Spanish Identity in the Early Modern World|
Spring 2019 not offered
Who exactly is a Spaniard? And which particular qualities constituted "Spanishness" for peninsulares (i.e., those born in Spain itself), for the diverse inhabitants of the Spanish New World, and for Spain's allies and rivals abroad? Was it a question of blood, culture, religion, or some combination thereof? These were questions that provoked profound anxieties, as well as a variety of responses, in the late medieval and early modern periods, particularly as Spain confronted religious and "racial" others both at home (i.e., Jews and Muslims) and overseas (e.g., Amerindians). In this course, we will closely examine these anxieties and responses, paying special attention to the creation and representation of identity itself. Topics will include the legacy of convivencia (i.e., the "coexistence" of Jews, Christians, and Muslims in medieval Spain), "purity of blood" laws, the so-called Black Legend (of Spanish rapacity and fanaticism), and the fascinating artistic genre known as "casta paintings" that depicted the dizzying variety of racial mixtures found and produced in the Spanish colonial world.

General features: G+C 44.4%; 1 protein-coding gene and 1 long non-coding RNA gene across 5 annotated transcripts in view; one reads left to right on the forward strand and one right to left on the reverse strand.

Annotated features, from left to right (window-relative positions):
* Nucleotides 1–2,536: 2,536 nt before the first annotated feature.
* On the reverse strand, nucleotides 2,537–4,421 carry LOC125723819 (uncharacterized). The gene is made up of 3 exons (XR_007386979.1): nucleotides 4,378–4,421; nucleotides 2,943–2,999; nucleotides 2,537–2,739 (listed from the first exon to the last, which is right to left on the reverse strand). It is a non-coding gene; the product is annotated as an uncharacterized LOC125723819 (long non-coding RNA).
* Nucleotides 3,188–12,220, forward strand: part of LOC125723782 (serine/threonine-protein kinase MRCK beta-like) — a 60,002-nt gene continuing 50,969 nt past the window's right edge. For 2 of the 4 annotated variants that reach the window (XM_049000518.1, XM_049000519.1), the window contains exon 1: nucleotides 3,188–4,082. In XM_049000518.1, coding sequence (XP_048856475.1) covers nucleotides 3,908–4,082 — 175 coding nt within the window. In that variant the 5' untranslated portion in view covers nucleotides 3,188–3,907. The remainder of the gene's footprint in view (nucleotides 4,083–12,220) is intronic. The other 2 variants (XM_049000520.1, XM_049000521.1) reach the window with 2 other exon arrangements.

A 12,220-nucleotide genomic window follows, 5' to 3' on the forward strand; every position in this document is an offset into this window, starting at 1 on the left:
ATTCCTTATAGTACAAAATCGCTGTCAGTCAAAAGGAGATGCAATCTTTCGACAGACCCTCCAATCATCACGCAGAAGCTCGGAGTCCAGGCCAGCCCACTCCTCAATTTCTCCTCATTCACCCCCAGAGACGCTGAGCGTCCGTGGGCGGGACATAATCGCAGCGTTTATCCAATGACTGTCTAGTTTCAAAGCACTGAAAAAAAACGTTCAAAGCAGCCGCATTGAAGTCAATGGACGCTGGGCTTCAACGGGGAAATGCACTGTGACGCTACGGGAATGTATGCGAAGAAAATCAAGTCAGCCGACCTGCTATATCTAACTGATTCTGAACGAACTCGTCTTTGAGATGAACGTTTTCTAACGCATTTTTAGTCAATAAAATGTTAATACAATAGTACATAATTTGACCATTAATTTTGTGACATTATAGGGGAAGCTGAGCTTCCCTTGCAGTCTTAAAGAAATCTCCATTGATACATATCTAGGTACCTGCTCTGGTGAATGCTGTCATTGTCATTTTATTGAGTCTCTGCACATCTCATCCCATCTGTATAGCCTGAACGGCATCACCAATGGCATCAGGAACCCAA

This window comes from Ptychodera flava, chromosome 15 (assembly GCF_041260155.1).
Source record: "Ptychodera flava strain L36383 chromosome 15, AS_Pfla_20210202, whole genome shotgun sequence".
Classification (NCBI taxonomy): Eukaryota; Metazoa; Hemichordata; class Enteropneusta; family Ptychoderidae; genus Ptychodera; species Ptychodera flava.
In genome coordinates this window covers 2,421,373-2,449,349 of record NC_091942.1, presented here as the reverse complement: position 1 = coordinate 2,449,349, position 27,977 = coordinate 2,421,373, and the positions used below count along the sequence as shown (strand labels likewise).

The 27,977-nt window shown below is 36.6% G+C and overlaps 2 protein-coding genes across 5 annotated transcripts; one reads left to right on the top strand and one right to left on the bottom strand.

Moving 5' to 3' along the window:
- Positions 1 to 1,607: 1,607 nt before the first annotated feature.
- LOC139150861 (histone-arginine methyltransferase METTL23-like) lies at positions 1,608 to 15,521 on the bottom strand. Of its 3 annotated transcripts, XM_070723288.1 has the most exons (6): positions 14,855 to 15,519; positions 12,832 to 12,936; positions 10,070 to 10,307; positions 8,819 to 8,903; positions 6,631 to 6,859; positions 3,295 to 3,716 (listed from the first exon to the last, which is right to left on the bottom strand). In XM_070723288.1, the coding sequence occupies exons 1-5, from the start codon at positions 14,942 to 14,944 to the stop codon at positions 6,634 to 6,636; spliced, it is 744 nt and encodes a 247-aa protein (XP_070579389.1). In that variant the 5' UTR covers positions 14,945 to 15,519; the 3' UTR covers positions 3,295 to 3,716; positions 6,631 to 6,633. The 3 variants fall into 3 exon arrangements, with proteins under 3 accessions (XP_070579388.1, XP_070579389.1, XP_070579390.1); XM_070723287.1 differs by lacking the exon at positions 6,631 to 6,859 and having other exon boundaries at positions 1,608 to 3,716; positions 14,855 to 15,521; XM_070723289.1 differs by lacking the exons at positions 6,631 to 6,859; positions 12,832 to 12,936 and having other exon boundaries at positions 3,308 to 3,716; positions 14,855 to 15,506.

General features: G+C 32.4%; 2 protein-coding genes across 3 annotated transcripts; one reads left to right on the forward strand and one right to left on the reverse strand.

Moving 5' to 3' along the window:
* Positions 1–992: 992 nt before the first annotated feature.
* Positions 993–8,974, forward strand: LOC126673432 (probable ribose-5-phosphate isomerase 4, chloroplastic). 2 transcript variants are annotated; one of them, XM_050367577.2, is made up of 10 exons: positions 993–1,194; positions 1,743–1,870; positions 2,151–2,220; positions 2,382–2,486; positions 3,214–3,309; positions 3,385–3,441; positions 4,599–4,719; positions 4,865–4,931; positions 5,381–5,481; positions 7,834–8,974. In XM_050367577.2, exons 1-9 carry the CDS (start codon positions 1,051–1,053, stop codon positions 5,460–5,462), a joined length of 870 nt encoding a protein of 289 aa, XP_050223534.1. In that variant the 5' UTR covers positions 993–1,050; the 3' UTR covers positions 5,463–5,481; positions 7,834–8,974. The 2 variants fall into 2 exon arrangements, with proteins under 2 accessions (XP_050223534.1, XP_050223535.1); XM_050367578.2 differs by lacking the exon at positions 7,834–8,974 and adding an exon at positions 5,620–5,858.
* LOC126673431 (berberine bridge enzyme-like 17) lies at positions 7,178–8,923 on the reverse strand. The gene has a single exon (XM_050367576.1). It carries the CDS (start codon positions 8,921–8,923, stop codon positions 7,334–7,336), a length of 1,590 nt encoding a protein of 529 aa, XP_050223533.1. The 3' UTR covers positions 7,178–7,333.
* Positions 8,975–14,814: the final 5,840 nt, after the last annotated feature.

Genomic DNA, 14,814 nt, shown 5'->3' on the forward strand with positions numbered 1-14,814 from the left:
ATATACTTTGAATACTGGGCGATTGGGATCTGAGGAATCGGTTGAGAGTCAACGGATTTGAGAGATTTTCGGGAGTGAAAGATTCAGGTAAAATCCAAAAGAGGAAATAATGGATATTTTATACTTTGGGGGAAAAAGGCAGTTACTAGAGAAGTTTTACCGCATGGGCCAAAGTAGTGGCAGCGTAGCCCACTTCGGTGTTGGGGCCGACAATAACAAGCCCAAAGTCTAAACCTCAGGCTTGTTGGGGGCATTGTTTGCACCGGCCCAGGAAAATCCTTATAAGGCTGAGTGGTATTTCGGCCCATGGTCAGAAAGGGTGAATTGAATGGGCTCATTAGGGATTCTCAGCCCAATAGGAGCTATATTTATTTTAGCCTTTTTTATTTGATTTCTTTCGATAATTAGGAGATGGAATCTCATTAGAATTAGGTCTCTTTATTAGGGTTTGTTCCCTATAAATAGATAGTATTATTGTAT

||Gen Ed Area Dept:
|Course Format: Seminar||Grading Mode: Graded|
||Fulfills a Major Requirement for: (COL)(HIST-MN)(HIST)
Earle, THE BODY OF THE CONQUISTADOR
Fuchs, EXOTIC NATION: MAUROPHILIA AND THE CONSTRUCTION OF EARLY MODERN SPAIN
Herzog, "CAN YOU TELL A SPANIARD WHEN YOU SEE ONE? "US" AND "THEM" IN THE EARLY MODERN IBERIAN ATLANTIC"
Herzog, DEFINING NATIONS: IMMIGRANTS AND CITIZENS IN EARLY MODERN SPAIN AND SPANISH AMERICA
|Examination and Assignments: |
Response papers and a final paper